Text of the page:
The Spectrum of Subclinical Primary Aldosteronism and Incident Hypertension: A Cohort Study

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Abstract

Background:

Primary aldosteronism is recognized as a severe form of renin-independent aldosteronism that results in excessive mineralocorticoid receptor (MR) activation.

Objective:

To investigate whether a spectrum of subclinical renin-independent aldosteronism that increases risk for hypertension exists among normotensive persons.

Design:

Cohort study.

Setting:

National community-based study.

Participants:

850 untreated normotensive participants in MESA (Multi-Ethnic Study of Atherosclerosis) with measurements of serum aldosterone and plasma renin activity (PRA).

Measurements:

Longitudinal analyses investigated whether aldosterone concentrations, in the context of physiologic PRA phenotypes (suppressed, ≤0.50 μg/L per hour; indeterminate, 0.51 to 0.99 μg/L per hour; unsuppressed, ≥1.0 μg/L per hour), were associated with incident hypertension (defined as systolic blood pressure ≥140 mm Hg, diastolic blood pressure ≥90 mm Hg, or initiation of antihypertensive medications). Cross-sectional analyses investigated associations between aldosterone and MR activity, assessed via serum potassium and urinary fractional excretion of potassium.

Results:

A suppressed renin phenotype was associated with a higher rate of incident hypertension than other PRA phenotypes (incidence rates per 1000 person-years of follow-up: suppressed renin phenotype, 85.4 events [95% CI, 73.4 to 99.3 events]; indeterminate renin phenotype, 53.3 events [CI, 42.8 to 66.4 events]; unsuppressed renin phenotype, 54.5 events [CI, 41.8 to 71.0 events]). With renin suppression, higher aldosterone concentrations were independently associated with an increased risk for incident hypertension, whereas no association between aldosterone and hypertension was seen when renin was not suppressed. Higher aldosterone concentrations were associated with lower serum potassium and higher urinary excretion of potassium, but only when renin was suppressed.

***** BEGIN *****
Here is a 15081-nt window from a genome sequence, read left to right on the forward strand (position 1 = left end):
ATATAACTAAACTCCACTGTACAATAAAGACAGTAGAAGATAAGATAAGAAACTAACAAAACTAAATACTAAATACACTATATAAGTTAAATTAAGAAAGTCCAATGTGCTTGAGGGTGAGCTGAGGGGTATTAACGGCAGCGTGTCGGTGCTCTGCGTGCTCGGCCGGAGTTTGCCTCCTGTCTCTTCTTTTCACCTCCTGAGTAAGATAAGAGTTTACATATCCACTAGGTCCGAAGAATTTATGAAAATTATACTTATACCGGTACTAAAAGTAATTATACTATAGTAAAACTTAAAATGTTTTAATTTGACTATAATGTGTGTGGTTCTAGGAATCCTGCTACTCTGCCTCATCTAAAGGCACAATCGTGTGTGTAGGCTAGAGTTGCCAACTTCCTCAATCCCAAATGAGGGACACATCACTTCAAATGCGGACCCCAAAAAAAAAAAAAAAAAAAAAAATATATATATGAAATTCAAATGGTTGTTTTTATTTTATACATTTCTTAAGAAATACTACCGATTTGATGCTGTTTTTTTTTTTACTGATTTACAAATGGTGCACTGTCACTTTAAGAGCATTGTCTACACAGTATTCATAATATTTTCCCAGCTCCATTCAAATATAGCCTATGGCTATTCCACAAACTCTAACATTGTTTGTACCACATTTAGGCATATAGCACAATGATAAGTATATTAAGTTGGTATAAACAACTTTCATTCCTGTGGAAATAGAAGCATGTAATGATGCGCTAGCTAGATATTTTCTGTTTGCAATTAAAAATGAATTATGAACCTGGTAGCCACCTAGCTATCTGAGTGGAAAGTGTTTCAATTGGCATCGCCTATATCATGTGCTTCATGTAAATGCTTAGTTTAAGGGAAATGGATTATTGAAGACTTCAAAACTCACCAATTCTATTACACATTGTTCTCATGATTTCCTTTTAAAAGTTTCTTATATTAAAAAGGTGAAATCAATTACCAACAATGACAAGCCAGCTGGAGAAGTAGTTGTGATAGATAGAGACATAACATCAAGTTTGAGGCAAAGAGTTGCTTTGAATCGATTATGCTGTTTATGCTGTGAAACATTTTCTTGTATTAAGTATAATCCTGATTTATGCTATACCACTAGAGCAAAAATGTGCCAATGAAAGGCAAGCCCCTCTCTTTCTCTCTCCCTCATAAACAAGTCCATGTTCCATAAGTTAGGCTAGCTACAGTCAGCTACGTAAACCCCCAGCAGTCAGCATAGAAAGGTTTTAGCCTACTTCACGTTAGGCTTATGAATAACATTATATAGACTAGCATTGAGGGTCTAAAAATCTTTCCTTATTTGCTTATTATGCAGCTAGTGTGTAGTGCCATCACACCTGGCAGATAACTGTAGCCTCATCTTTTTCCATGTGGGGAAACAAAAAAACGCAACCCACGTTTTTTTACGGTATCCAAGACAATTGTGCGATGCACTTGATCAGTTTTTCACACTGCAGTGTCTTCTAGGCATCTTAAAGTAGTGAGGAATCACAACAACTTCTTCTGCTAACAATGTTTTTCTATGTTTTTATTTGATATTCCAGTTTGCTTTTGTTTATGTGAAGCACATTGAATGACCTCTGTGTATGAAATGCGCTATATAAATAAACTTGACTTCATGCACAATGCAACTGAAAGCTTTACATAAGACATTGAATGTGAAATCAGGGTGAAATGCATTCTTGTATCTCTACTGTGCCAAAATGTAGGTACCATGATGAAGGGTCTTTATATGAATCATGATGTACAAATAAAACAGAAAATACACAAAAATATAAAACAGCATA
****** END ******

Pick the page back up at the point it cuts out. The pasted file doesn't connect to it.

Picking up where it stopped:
Limitation:

Sodium and potassium were measured several years before renin and aldosterone.

Conclusion:

Suppression of renin and higher aldosterone concentrations in the context of this renin suppression are associated with an increased risk for hypertension and possibly also with increased MR activity. These findings suggest a clinically relevant spectrum of subclinical primary aldosteronism (renin-independent aldosteronism) in normotension.

Primary Funding Source:

National Institutes of Health.

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